The prior art describes individual lenses of subsidiary glasses; two eyepieces joined by a bridge; locking clip-on lenses; support hooks and latch assemblies; a deformable hook for removably securing a monocular screen to an eyeglass; lens components that are shaped to conform to the lenses of a pair of spectacles; an elastic clip configured in the shape of a half arch; a substantially U-shaped segment, equipped with elastic means to couple with a lens, attachment elements including a hook-shaped extension able to anchor itself to the frame of a glasses; and a bridge portion able to elastically contract and extend; but does not teach the instant snap-on hardware fixtures for preparing a pair of clip-on sunglasses using round holes and engaging clips. The present invention fulfills these needs and provides further related advantages as described in the following summary.
The present invention teaches certain benefits in construction and use which give rise to the objectives described below.
Clip-on lenses, particularly sunglasses, are in general use by those who wear eyeglasses so that they need not acquire prescription sunglasses. Such “clip-ons” as they are referred to by the public, tend to be compact, easy to carry in a pocket and simple to mount onto eyeglasses. Typical drawbacks to the use of clip-ons are that they add weight to the eyeglasses and that the mounting clips are unsightly, usually being large and thus visually unappealing. The present invention overcomes both of these disadvantages, is cost effective to manufacture and assembly, and is rugged and durable. A pair of lenses are fitted with mounting holes. A pair of bridge clips are integrally joined at opposing ends of a bridge wire. A mounting tongue of each of the bridge clips is engaged with one of the mounting holes for securing the bridge wire to the lenses and thus requiring a smaller clip than has been known in the prior art. When clamped, serrations on the inside surfaces of the bridge clips dig-into the lens surface for improved rigid engagement. These metal clips provide improved strength and yet are covered by plastic snaps to avoid scratching the eyeglasses to which they are mounted. Upper mounting snaps are engaged with the bridge clips and the same mounting holes. Each one of a pair of lower mounting snaps is engaged with a further one of the mounting holes in each of the lenses, the upper and lower mounting snaps each providing a hooked finger extending therefrom, the hooked fingers positioned for engagement about opposing edges of a pair of eyeglasses, enabling the lenses to be removably engaged over front surfaces of the eyeglasses. Because of the structure of the clips and snaps, they are able to be mounted securely with smaller profiles and improved holding power.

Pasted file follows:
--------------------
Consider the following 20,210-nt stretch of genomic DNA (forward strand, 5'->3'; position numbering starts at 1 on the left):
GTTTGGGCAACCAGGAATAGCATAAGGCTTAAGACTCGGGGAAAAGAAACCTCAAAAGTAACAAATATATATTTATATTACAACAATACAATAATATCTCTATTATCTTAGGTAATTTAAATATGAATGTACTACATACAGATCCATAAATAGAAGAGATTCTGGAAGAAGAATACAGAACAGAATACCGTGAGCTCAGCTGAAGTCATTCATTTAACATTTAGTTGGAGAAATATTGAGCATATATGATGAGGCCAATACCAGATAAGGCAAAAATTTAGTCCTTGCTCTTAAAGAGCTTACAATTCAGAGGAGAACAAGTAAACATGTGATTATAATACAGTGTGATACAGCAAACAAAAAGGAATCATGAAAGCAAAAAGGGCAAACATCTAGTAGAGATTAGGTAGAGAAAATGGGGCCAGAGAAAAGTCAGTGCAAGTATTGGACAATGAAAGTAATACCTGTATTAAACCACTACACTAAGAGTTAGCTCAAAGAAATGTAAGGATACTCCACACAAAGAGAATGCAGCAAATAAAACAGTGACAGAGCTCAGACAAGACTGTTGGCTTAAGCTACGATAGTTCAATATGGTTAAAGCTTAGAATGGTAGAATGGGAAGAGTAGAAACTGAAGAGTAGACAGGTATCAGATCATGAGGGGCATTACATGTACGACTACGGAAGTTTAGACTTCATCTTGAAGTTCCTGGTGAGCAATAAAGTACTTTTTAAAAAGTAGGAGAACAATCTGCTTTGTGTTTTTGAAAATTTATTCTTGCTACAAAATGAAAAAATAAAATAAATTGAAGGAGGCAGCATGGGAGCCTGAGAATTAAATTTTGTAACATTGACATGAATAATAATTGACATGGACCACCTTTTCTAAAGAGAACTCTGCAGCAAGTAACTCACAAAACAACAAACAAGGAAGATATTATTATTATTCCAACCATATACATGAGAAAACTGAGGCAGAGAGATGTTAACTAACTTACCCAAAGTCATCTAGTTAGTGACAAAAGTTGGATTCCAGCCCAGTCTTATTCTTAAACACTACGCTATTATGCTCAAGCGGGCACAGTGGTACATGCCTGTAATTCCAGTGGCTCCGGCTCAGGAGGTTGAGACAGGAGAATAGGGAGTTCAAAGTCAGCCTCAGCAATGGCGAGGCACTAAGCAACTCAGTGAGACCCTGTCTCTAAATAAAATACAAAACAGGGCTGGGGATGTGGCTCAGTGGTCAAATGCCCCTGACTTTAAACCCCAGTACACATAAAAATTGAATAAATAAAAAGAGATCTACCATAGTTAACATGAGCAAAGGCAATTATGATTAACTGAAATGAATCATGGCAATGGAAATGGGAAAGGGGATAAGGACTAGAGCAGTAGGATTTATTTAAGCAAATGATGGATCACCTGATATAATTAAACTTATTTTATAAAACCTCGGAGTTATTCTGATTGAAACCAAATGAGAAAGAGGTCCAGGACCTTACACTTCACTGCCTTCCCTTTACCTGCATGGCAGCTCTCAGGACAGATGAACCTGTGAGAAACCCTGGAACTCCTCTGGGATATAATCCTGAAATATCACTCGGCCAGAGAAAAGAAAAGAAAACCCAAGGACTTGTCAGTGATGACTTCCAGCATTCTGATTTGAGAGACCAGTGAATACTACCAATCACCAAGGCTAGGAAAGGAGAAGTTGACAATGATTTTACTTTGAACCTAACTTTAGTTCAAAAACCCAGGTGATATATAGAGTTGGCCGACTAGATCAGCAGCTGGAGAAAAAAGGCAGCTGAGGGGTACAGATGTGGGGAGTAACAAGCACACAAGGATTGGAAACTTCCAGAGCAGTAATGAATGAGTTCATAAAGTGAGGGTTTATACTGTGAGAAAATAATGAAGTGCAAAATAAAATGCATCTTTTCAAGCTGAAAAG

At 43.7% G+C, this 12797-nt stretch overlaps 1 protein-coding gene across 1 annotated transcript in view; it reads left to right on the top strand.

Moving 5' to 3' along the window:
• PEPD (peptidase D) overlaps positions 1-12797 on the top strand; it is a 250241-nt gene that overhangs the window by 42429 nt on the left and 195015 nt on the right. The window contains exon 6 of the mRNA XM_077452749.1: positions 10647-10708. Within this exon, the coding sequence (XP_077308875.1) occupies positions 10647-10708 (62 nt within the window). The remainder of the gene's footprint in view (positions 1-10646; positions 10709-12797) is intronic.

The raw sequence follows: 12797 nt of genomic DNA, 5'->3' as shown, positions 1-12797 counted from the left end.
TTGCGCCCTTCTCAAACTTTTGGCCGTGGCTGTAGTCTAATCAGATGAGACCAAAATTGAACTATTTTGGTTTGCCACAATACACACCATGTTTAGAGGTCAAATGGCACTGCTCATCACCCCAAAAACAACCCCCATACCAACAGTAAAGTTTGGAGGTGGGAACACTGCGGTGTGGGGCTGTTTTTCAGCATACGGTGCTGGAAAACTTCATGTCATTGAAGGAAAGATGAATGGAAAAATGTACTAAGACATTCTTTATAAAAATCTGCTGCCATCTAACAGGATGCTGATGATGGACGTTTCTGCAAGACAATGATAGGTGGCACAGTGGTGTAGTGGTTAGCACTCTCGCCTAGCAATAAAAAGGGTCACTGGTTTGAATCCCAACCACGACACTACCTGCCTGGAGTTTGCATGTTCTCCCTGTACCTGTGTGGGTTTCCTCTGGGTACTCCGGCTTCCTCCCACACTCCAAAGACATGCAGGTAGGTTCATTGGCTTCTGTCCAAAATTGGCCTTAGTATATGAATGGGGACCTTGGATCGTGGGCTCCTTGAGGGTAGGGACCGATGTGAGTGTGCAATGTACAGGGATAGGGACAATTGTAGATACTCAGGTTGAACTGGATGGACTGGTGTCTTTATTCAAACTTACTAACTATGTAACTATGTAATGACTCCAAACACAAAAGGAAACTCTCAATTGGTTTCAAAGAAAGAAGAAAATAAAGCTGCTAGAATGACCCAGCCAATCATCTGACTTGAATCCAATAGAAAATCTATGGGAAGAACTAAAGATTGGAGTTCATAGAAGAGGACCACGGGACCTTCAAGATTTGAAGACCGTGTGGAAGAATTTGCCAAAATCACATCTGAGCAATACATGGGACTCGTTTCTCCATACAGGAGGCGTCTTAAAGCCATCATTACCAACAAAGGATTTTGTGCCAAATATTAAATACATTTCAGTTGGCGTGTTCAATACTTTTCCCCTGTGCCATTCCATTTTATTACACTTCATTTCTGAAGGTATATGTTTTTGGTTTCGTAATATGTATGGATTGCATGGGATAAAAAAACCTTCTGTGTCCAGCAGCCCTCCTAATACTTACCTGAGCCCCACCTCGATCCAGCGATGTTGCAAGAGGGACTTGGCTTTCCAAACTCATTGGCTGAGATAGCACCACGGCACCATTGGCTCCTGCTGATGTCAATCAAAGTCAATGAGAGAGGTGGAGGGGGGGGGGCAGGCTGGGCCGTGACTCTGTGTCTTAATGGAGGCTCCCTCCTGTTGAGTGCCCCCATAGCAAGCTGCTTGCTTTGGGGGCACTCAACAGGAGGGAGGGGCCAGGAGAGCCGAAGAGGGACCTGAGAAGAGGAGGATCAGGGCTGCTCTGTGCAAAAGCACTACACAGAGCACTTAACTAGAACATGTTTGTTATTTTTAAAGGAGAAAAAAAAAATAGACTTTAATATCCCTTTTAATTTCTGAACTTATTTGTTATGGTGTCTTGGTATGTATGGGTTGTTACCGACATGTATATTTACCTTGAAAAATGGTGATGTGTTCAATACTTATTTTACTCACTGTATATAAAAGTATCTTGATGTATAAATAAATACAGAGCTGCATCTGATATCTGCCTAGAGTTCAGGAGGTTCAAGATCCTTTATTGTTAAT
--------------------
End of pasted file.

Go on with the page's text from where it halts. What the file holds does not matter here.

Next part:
A primary objective of the present invention is to provide an apparatus and method of use of such apparatus that provides advantages not taught by the prior art.
Another objective is to provide such an invention capable of improved rugged structure.
A further objective is to provide such an invention capable of improved appearance.